Travel, encounter and experience German heritage alongside the Danube

The settlement which came to be Novi Sad (German: Neusatz, Hungarian: Ùjvidék) was first mentioned in historical documents in 1692 in connection to a bridgehead at a Danube bridge. The Petrovaradin head was populated by soldiers who had to defend the border of the Austrian Empire against the Ottomans. Over the years, houses were erected on pillars around the bridge and the inhabitants – mostly Serbians and Germans – made a living from trade and craftsmanship.

In 1748, the citizens of Novi Sad bought the status as a royal free town and the city saw a rapid economic growth. At the same time, the name was changed into Neoplanta in Latin, Újvidek in Hungarian, Neusatz in German and Novi Sad in Serbian.

Early on, Novi Sad was not only settled by Serbians, but by Germans, Hungarians, Jews, Greeks and Armenians as well. From the second half of the 19th century, the city was known as a centre of education of Serbians in Hungary and its manifold publishing industry. For that reason, it came to be called “Serbian Athens”.

Novi Sad was a city of medium size. During the Hungarian Revolution against Habsburg, great parts of the city were destroyed in 1849. Afterwards, Novi Sad developed from a settlement with baroque architecture into a modern middle-European city. Thus, the city was not only populated by merchants from the region but also by families from the whole of the Empire in the late 19th century.

The second half of the 19th century shaped today’s face of the city. The new town hall, the Catholic church and various other grand buildings such as the former provident bank, the Grand Hotel Maier, the Matica Srpska building or the Hotel Queen Elizabeth were built. On Herrenstraße, splendid palaces were built and the new synagogue was finished in 1908.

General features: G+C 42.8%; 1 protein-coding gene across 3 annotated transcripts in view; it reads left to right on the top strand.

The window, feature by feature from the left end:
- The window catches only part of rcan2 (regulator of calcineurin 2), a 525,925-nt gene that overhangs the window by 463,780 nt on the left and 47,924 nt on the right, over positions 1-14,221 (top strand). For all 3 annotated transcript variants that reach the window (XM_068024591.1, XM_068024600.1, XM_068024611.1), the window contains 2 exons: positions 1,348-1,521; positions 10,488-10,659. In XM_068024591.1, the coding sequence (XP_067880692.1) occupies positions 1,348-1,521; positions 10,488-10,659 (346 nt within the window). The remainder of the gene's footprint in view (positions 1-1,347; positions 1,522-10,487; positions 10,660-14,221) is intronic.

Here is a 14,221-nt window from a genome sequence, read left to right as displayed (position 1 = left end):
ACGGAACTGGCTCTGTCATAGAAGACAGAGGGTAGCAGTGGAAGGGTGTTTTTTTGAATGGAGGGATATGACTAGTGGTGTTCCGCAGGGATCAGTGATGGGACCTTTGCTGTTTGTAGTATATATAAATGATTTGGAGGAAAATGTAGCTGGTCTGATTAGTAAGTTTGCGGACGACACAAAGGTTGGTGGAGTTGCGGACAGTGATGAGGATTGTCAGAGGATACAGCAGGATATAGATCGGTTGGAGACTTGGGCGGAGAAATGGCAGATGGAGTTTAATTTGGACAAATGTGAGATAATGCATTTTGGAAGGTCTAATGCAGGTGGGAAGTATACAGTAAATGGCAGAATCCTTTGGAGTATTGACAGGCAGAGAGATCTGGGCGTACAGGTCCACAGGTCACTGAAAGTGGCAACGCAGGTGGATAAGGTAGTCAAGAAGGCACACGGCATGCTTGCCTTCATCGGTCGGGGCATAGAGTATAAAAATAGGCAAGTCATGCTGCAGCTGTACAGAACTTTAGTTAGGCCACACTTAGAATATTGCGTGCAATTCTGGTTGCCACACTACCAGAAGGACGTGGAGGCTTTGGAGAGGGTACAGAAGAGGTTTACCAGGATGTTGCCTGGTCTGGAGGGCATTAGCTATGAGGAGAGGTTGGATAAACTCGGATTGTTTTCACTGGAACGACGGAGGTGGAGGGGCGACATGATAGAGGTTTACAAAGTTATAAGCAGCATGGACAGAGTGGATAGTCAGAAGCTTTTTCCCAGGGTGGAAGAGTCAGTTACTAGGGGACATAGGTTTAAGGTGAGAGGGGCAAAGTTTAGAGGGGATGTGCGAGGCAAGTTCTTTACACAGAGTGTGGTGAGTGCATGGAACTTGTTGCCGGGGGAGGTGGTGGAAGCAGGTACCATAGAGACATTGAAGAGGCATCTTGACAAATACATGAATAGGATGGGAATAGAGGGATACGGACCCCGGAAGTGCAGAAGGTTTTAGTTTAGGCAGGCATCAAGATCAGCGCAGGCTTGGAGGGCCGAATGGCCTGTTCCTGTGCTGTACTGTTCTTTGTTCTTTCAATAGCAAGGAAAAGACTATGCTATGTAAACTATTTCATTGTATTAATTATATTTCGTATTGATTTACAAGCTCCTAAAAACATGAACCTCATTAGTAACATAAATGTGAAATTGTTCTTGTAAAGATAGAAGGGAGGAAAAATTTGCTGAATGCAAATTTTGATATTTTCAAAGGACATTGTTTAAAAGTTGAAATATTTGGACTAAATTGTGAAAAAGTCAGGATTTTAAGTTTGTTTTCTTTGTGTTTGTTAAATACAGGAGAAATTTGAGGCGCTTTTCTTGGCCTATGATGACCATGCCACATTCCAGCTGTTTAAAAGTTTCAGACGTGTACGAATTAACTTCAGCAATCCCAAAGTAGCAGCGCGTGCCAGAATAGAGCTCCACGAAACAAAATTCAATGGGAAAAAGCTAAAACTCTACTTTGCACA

After World War I, Novi Sad became the capital of Bačka in the newly founded Kingdom of Yugoslavia. In 1929, the city became the seat of Danube Banovia. Due to this status and the mercantile skills of Novi Sad’s inhabitants, it turned into the leading city of the region and consequently became the seat of the self-governed province of Vojvodinan in 1944.

Today, Novi Sad has 350.000 inhabitants and is the second largest city of Serbia. Its attractive location with a promenade that connects the city centre and the popular Danube beach; the view of the right Danube shore, the Fort of Petrovaradin, the fish pond and the hills of Fruška gora are only some of the strongpoints of the city, which is more and more discovered by tourists.


Novi Sad at the turn of the century.

RIGHT: Novi Sad’s Catholic church around 1910.

The many religions and churches of Novi Sad united on one postcard.

The government buildings of Danube Banovia in the 1930s – the building is still seat of government today.